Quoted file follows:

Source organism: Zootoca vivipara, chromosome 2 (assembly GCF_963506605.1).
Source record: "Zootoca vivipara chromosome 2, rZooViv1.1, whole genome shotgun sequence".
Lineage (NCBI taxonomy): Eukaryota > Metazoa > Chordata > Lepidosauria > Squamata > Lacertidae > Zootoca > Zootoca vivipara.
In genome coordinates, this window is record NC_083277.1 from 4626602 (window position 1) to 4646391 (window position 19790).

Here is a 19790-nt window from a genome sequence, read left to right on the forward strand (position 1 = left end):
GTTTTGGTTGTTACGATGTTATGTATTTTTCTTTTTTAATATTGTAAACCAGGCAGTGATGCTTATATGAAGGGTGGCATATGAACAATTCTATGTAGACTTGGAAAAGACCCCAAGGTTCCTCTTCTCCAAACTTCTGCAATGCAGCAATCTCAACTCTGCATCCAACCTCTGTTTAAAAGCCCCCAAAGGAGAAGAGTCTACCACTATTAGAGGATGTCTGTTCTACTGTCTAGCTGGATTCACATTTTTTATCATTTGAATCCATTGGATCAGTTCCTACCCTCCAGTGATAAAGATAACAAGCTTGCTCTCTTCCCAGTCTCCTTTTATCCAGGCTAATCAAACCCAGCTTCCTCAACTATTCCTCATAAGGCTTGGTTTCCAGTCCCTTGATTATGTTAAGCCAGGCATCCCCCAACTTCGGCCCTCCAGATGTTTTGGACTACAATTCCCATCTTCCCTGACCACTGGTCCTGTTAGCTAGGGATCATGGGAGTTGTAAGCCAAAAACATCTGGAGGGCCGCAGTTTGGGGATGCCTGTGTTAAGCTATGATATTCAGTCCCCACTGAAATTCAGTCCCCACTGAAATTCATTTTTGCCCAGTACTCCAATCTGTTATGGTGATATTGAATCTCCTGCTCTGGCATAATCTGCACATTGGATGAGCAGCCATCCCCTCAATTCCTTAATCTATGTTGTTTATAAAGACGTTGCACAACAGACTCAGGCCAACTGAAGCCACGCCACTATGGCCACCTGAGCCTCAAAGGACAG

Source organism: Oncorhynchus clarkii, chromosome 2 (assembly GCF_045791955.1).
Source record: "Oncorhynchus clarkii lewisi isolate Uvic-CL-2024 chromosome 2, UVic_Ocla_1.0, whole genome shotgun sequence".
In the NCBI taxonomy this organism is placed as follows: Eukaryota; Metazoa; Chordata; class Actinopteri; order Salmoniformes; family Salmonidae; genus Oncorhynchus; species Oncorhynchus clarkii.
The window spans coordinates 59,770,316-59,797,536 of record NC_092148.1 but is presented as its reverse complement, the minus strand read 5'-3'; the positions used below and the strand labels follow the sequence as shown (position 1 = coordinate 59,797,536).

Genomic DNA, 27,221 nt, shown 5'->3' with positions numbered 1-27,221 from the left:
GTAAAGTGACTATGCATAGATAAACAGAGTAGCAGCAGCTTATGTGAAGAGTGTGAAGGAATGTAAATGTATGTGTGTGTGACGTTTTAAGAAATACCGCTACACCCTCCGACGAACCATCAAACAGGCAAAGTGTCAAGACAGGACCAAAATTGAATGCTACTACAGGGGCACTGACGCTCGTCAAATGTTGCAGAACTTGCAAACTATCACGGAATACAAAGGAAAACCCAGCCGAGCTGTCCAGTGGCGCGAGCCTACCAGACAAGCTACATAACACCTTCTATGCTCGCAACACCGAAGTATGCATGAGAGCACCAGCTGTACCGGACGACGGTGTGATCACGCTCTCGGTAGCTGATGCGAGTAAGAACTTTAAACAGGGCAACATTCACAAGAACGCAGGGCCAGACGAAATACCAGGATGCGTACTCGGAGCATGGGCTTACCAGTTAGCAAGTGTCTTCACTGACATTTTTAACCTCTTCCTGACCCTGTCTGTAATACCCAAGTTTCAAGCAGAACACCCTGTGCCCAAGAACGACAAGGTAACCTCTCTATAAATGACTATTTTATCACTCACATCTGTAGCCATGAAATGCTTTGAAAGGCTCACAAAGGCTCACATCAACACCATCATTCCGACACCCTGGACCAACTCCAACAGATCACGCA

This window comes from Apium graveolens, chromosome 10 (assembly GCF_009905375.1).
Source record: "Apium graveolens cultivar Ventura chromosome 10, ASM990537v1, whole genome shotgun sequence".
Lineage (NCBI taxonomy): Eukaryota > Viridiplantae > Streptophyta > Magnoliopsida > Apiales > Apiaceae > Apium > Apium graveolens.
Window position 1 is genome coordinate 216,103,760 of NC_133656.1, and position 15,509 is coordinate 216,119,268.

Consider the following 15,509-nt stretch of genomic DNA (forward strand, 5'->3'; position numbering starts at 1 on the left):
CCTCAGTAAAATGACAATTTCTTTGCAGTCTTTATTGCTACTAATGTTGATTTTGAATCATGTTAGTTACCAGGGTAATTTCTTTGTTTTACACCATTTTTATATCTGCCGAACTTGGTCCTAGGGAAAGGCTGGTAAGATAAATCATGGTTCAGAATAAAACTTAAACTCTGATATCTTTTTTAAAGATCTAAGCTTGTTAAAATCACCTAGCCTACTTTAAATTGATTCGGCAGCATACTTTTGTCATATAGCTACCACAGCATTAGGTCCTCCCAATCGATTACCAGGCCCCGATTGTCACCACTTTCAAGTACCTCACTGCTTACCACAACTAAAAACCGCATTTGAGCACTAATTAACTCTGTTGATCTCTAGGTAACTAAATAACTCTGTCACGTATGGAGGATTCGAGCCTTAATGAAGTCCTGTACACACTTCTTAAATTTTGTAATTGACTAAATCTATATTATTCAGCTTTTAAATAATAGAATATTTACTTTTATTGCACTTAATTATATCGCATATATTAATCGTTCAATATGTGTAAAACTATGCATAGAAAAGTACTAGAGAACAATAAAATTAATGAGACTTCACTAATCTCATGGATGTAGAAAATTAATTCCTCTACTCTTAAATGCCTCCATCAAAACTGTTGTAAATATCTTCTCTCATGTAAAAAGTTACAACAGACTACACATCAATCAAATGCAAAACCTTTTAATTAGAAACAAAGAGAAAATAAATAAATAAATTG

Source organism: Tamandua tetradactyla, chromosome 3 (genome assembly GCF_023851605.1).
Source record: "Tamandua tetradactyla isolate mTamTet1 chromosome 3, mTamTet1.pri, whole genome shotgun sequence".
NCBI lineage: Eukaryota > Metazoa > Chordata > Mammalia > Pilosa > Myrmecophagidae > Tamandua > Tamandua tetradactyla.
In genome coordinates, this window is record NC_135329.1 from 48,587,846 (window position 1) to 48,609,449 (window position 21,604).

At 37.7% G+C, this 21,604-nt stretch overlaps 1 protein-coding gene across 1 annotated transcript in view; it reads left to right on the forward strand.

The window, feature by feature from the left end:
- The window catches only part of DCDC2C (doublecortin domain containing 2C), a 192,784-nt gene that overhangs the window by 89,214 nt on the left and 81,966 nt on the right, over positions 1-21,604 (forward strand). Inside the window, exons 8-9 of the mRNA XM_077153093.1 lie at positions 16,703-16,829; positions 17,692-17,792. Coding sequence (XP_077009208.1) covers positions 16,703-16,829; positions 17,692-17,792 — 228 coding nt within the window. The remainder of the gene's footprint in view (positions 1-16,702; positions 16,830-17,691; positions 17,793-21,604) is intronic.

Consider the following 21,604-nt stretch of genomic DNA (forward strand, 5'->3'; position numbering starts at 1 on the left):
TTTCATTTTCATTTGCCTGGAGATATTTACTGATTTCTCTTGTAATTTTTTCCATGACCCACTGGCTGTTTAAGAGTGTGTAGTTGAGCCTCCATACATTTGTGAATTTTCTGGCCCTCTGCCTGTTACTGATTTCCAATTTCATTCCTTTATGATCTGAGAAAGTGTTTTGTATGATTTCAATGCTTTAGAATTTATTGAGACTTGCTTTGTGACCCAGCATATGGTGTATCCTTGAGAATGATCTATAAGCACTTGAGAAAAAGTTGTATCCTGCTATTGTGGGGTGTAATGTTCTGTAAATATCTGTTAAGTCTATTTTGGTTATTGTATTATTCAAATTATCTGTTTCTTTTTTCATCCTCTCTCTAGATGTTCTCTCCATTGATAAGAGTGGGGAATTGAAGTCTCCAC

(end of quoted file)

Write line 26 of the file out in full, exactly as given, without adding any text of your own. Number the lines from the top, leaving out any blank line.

Consider the following 21,604-nt stretch of genomic DNA (forward strand, 5'->3'; position numbering starts at 1 on the left):